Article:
How To Measure Myopia Progression?

January 5, 2022

Axial length measurement remains the gold standard for tracking myopia progression. While average emmetropic growth has been estimated to be around 0.1 mm/year,1 axial length elongation varies based on age and ethnicity. Using percentile tables such as Figure 1,2 we can more accurately gauge the effectiveness of our myopia management treatments.

Table from Sanz Diez, P., Yang, LH., Lu, MX. et al. |

(Figure 1. Table from Sanz Diez, P., Yang, LH., Lu, MX. et al. Growth curves of myopia-related parameters to clinically monitor the refractive development in Chinese schoolchildren. Graefes Arch Clin Exp Ophthalmol 257, 1045–1053 (2019).)

Outside of clinical research and academic settings, however, many practitioners may not have access to the necessary equipment. In these instances, cycloplegic refractions/auto-refractions may provide the next most accurate way to monitor myopic progression, particularly when utilizing atropine, multifocal soft contact lenses, or defocus contact lenses/spectacles.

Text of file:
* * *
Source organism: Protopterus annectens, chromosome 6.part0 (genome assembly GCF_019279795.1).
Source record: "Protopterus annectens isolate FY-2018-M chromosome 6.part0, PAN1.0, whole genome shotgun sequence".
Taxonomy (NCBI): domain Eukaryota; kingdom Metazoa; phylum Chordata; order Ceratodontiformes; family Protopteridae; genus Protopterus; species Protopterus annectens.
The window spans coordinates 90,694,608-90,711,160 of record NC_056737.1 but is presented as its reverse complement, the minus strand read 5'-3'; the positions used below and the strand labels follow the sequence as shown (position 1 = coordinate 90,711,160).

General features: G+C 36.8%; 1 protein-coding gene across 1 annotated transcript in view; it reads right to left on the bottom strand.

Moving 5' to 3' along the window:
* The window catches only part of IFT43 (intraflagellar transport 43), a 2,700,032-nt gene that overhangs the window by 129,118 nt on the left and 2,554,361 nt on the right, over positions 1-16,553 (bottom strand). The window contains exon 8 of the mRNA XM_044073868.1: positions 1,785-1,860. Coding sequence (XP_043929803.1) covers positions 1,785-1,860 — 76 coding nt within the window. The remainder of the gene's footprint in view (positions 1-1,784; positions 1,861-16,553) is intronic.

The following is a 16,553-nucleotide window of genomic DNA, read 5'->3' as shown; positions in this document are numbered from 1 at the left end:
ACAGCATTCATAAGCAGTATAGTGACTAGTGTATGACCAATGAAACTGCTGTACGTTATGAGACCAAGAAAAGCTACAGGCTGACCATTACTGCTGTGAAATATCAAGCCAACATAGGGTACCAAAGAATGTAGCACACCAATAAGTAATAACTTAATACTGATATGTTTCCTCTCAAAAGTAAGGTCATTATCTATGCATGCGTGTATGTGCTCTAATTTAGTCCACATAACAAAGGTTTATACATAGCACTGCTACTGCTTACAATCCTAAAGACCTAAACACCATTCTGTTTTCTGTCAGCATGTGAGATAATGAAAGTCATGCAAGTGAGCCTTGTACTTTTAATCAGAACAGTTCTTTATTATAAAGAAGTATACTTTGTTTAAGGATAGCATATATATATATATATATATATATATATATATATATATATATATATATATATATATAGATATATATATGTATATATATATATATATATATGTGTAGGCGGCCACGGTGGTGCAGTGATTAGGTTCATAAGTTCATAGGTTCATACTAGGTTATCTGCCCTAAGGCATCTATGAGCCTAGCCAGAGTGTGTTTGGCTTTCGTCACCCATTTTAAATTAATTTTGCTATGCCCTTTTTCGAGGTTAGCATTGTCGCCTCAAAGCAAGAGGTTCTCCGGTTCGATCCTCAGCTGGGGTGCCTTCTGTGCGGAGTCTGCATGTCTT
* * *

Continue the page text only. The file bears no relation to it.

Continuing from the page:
Patients undergoing orthokeratology treatment present a different challenge in measuring myopic progression due to the altered corneal shape. While subjective refraction at Ortho-K follow-up visits can provide an additional data point for troubleshooting, it may not be as reliable due to examiner bias, variability from lens wear-time, and lens fitting issues such as central islands. Measuring the true, un-treated cycloplegic refraction would require the patient to discontinue Ortho-K treatment long enough for the cornea to revert back to its original shape; this is often unfeasible as many parents/patients are reluctant to do so.

For these reasons, it is important to take additional baseline measurements at the initial Ortho-K dispense appointment. This data can then serve as a reference for future follow-up visits, and includes:

  • Baseline auto-refraction and refraction OVER-LENSES. This can be repeated at follow-up visits for comparison and may be more reliable and consistent compared to subjective refractions.
  • Baseline auto-keratometry/topography OVER-LENSES. This measurement will allow us to determine if reduced vision is due to myopia progression vs. lens warpage/flexure.

Ultimately, axial length measurements (using optical biometry) provide the most accurate gauge of myopia progression.3 Anyone who practices myopia management at the highest level should strive to obtain this instrumentation.